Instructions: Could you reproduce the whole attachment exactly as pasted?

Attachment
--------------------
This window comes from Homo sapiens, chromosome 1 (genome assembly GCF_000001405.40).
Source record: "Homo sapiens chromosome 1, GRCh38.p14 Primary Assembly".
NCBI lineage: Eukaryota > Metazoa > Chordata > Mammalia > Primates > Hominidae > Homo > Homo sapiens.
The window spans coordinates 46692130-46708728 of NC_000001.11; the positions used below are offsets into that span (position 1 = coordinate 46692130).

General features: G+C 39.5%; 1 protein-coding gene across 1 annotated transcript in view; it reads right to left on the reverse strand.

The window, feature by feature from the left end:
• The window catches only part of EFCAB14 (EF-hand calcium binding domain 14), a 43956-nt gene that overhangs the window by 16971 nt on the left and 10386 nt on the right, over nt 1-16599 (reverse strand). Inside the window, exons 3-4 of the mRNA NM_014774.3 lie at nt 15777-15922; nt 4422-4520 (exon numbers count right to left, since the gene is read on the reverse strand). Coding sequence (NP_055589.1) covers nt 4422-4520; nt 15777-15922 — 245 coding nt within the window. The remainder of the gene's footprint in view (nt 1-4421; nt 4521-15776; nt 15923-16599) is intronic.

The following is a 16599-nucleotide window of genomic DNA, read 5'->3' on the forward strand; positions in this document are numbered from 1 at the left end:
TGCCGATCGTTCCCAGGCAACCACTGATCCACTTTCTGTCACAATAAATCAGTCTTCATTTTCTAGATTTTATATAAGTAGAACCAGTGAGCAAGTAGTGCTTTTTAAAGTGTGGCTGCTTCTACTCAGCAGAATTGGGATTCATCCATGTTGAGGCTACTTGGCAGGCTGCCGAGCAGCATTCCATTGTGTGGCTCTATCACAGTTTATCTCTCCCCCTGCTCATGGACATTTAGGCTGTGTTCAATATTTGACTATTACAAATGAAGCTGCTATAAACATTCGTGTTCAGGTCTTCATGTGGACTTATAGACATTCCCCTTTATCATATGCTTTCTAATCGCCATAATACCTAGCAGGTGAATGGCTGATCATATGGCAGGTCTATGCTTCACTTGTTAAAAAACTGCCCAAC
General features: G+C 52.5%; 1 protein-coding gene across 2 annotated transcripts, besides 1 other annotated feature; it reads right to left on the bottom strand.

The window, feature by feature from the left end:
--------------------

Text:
This window comes from Homo sapiens, chromosome 1 (genome assembly GCF_000001405.40).
Source record: "Homo sapiens chromosome 1, GRCh38.p14 Primary Assembly".
NCBI lineage: Eukaryota > Metazoa > Chordata > Mammalia > Primates > Hominidae > Homo > Homo sapiens.
The window spans coordinates 46692130-46708728 of NC_000001.11; the positions used below are offsets into that span (position 1 = coordinate 46692130).

General features: G+C 39.5%; 1 protein-coding gene across 1 annotated transcript in view; it reads right to left on the reverse strand.

The window, feature by feature from the left end:
• The window catches only part of EFCAB14 (EF-hand calcium binding domain 14), a 43956-nt gene that overhangs the window by 16971 nt on the left and 10386 nt on the right, over nt 1-16599 (reverse strand). Inside the window, exons 3-4 of the mRNA NM_014774.3 lie at nt 15777-15922; nt 4422-4520 (exon numbers count right to left, since the gene is read on the reverse strand). Coding sequence (NP_055589.1) covers nt 4422-4520; nt 15777-15922 — 245 coding nt within the window. The remainder of the gene's footprint in view (nt 1-4421; nt 4521-15776; nt 15923-16599) is intronic.

The following is a 16599-nucleotide window of genomic DNA, read 5'->3' on the forward strand; positions in this document are numbered from 1 at the left end:
TGCCGATCGTTCCCAGGCAACCACTGATCCACTTTCTGTCACAATAAATCAGTCTTCATTTTCTAGATTTTATATAAGTAGAACCAGTGAGCAAGTAGTGCTTTTTAAAGTGTGGCTGCTTCTACTCAGCAGAATTGGGATTCATCCATGTTGAGGCTACTTGGCAGGCTGCCGAGCAGCATTCCATTGTGTGGCTCTATCACAGTTTATCTCTCCCCCTGCTCATGGACATTTAGGCTGTGTTCAATATTTGACTATTACAAATGAAGCTGCTATAAACATTCGTGTTCAGGTCTTCATGTGGACTTATAGACATTCCCCTTTATCATATGCTTTCTAATCGCCATAATACCTAGCAGGTGAATGGCTGATCATATGGCAGGTCTATGCTTCACTTGTTAAAAAACTGCCCAAC
General features: G+C 52.5%; 1 protein-coding gene across 2 annotated transcripts, besides 1 other annotated feature; it reads right to left on the bottom strand.

The window, feature by feature from the left end: